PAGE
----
consideration all relevant factors in deciding what criminal charge should be filed against a

juvenile offender and whether the case should be disposed of in juvenile or adult court or

handled under a middle-ground approach of addressing juvenile crime (Backstrom). This model

currently exist in fifteen states in the US and are a combination of juvenile and adult criminal

sanctions for serious or violent juvenile offenders. Although each state has a different way of

handling adolescent offenders, there are still rules that can contribute to a strong juvenile court

system. In an article published by Linda J. Collier, she gives her suggestion that it is needed to

establish a uniform minimum age for trying juveniles as adults enable to keep the court system

fair. There is a juvenile court system in each state that help determine the prosecution of a minor

by implementing their own methods.

Among personal opinions of how juvenile convictions should be handled, there is

arguments that state charging someone who is under the legal age of eighteen is violating their

constitutional rights. In 1989, Joe Harris Sullivan was arrested and indicted for the rape and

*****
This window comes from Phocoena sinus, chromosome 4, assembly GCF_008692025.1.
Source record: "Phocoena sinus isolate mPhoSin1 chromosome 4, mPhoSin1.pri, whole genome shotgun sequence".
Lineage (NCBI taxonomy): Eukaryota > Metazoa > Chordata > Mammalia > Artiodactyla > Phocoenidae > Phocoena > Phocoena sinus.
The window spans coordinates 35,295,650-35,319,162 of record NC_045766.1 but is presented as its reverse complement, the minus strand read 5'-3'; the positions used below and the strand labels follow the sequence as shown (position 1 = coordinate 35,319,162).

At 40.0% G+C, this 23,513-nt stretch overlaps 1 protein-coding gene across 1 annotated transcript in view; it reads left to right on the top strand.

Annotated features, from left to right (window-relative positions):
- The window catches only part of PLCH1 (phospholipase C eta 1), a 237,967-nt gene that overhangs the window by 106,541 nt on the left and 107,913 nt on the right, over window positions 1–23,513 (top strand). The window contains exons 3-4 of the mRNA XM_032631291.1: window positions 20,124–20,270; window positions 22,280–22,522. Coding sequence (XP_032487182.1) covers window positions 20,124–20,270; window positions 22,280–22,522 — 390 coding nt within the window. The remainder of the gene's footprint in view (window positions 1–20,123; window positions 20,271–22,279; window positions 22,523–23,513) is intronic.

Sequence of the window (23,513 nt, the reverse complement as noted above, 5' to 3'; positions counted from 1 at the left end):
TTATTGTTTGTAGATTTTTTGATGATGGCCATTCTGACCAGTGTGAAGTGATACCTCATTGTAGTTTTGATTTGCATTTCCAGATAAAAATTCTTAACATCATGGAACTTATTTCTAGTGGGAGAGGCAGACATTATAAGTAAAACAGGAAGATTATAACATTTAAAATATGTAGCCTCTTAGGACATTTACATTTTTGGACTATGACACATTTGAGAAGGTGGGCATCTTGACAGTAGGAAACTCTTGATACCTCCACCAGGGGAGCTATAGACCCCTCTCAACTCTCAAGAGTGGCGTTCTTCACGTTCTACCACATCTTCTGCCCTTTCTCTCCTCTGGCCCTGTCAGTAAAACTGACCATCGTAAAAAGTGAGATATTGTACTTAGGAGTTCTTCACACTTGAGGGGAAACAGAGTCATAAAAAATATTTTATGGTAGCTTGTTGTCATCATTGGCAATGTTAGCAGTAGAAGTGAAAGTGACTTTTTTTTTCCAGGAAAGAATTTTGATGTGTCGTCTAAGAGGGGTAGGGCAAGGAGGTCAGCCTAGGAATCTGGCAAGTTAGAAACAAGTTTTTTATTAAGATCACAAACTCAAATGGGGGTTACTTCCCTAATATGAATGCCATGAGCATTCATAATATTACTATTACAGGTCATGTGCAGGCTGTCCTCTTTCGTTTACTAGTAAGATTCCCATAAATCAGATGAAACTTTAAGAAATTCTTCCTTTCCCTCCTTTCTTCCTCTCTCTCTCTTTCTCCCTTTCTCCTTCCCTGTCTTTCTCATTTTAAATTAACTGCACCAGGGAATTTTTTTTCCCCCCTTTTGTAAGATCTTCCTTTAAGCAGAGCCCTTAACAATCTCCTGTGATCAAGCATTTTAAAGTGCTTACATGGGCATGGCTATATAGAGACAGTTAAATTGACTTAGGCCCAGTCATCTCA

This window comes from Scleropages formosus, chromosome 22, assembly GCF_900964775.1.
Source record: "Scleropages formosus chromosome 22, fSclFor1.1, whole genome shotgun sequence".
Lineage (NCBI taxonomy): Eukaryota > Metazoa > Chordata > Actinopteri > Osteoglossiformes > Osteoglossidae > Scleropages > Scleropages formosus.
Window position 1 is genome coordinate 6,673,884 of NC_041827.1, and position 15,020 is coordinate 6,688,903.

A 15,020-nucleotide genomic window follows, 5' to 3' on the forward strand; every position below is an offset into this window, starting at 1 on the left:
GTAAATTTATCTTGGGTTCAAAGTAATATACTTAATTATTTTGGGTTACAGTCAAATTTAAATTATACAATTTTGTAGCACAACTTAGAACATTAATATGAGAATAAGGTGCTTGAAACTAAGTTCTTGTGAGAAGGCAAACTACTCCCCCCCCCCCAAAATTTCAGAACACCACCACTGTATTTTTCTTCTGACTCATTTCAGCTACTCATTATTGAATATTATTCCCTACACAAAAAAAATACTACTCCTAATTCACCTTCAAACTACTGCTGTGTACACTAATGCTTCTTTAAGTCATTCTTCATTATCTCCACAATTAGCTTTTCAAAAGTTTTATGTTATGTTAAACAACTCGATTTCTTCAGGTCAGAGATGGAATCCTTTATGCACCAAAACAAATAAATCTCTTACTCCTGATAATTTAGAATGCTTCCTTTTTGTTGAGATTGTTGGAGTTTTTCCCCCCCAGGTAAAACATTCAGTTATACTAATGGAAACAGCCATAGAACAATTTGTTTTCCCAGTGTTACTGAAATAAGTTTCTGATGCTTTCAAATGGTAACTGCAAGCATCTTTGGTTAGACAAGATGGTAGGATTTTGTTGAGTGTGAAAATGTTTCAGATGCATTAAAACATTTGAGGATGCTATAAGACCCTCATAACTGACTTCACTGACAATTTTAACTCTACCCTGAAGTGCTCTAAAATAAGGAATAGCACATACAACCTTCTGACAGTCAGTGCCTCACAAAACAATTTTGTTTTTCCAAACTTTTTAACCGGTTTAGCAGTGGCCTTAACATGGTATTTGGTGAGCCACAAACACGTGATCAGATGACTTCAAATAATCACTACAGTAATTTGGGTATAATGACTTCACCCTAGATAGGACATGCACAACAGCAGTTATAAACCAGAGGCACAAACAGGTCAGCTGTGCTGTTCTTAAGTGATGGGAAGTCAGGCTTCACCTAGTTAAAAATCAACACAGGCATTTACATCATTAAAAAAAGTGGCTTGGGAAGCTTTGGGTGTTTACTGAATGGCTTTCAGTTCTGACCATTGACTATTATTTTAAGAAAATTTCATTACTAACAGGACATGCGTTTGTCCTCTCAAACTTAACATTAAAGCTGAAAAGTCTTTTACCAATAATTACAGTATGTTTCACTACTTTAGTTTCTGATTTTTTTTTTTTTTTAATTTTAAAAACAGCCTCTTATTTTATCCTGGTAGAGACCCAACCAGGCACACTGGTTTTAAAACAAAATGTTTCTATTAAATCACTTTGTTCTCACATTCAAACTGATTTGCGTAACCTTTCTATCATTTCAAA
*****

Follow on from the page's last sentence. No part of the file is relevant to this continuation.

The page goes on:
robbery of a 72-year-old woman. He was charged with two counts of burglary, two counts of
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sexual battery and one count of grand theft auto. He was tried as an adult and, at the age of

thirteen, was sentenced to life without parole. Sullivan has repeatedly challenged the

constitutionality of his sentence, contending that sentencing a 13-year-old to life in prison with

no opportunity of parole violates the Eighth Amendments prohibition of cruel and unusual

punishment(Makar). Contrary to many beliefs the US Constitution does not forbad the use of

this sentence. The eighth amendment protects ones right from inhumane punishments like

torture. The Court has approved harsh punishments for a variety of offenses so long as

legislatures have a "reasonable basis" for believing that the punishment advances the criminal-

justice system's goals (Stimson and Grossman). Every states juvenile justice system different

on how they choose to handle cases that involve minors. Some of these offenders are tried as

adults and a small percentage of them are sentenced to life without parole, which is presumed by